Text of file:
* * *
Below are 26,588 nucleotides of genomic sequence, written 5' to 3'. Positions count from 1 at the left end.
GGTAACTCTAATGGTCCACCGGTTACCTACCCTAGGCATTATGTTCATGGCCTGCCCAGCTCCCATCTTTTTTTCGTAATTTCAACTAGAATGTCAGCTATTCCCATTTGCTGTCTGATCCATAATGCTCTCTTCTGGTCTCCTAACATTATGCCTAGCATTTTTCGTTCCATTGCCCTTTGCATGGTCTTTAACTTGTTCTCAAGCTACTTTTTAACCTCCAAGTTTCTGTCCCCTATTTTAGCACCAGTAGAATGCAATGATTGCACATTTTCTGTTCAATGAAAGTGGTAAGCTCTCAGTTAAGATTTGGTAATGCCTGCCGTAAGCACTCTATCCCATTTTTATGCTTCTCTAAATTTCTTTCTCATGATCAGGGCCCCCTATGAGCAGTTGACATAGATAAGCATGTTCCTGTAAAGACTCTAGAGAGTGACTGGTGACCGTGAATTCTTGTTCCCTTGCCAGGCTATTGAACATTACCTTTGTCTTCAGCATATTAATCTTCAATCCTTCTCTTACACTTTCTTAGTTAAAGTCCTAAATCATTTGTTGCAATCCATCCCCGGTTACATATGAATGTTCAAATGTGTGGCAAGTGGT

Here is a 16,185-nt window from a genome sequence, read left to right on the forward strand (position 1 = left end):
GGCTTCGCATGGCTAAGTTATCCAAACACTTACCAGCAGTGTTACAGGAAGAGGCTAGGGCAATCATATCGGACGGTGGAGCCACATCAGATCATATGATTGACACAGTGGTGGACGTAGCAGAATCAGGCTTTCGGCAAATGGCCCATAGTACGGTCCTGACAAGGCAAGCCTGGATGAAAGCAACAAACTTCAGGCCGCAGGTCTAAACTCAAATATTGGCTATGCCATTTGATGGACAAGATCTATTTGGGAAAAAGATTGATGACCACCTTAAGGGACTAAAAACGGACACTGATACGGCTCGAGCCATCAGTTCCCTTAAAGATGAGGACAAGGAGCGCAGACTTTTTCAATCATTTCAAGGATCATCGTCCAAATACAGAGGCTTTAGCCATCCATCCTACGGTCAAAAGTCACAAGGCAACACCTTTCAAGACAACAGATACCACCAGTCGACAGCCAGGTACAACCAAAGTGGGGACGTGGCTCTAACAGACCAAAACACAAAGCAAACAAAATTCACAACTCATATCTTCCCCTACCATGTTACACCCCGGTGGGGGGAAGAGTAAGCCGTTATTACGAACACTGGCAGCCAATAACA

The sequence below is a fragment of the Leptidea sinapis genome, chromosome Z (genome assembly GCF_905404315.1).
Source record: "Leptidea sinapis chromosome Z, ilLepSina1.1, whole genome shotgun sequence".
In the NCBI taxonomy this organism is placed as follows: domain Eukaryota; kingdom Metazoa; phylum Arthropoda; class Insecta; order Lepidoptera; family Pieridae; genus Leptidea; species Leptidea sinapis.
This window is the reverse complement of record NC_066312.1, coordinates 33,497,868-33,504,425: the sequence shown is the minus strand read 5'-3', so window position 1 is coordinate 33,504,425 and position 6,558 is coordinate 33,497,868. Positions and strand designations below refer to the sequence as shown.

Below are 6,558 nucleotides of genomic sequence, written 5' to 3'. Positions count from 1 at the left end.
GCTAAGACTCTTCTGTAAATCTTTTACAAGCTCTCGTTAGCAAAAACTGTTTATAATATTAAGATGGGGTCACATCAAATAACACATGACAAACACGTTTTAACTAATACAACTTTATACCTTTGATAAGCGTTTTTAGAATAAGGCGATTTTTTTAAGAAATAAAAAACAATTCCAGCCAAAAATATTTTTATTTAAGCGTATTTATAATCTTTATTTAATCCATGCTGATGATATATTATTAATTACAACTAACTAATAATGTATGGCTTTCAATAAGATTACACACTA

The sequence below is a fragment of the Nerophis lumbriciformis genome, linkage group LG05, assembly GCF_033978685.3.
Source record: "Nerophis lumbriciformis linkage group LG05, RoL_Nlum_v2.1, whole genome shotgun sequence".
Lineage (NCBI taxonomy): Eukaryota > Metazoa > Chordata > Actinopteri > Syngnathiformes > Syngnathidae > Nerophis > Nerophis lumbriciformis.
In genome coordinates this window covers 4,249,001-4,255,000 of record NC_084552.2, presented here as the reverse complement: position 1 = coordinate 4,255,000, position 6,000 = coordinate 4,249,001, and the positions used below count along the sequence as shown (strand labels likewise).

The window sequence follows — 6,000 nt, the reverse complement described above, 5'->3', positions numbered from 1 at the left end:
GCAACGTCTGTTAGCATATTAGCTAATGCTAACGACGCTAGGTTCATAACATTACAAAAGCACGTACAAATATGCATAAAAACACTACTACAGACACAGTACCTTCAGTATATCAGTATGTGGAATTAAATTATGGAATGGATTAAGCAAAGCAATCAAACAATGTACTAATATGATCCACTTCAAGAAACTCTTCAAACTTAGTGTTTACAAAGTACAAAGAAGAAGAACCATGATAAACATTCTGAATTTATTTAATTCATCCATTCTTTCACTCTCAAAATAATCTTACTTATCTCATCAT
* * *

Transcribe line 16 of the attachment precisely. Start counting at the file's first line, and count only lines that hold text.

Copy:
GCAACGTCTGTTAGCATATTAGCTAATGCTAACGACGCTAGGTTCATAACATTACAAAAGCACGTACAAATATGCATAAAAACACTACTACAGACACAGTACCTTCAGTATATCAGTATGTGGAATTAAATTATGGAATGGATTAAGCAAAGCAATCAAACAATGTACTAATATGATCCACTTCAAGAAACTCTTCAAACTTAGTGTTTACAAAGTACAAAGAAGAAGAACCATGATAAACATTCTGAATTTATTTAATTCATCCATTCTTTCACTCTCAAAATAATCTTACTTATCTCATCAT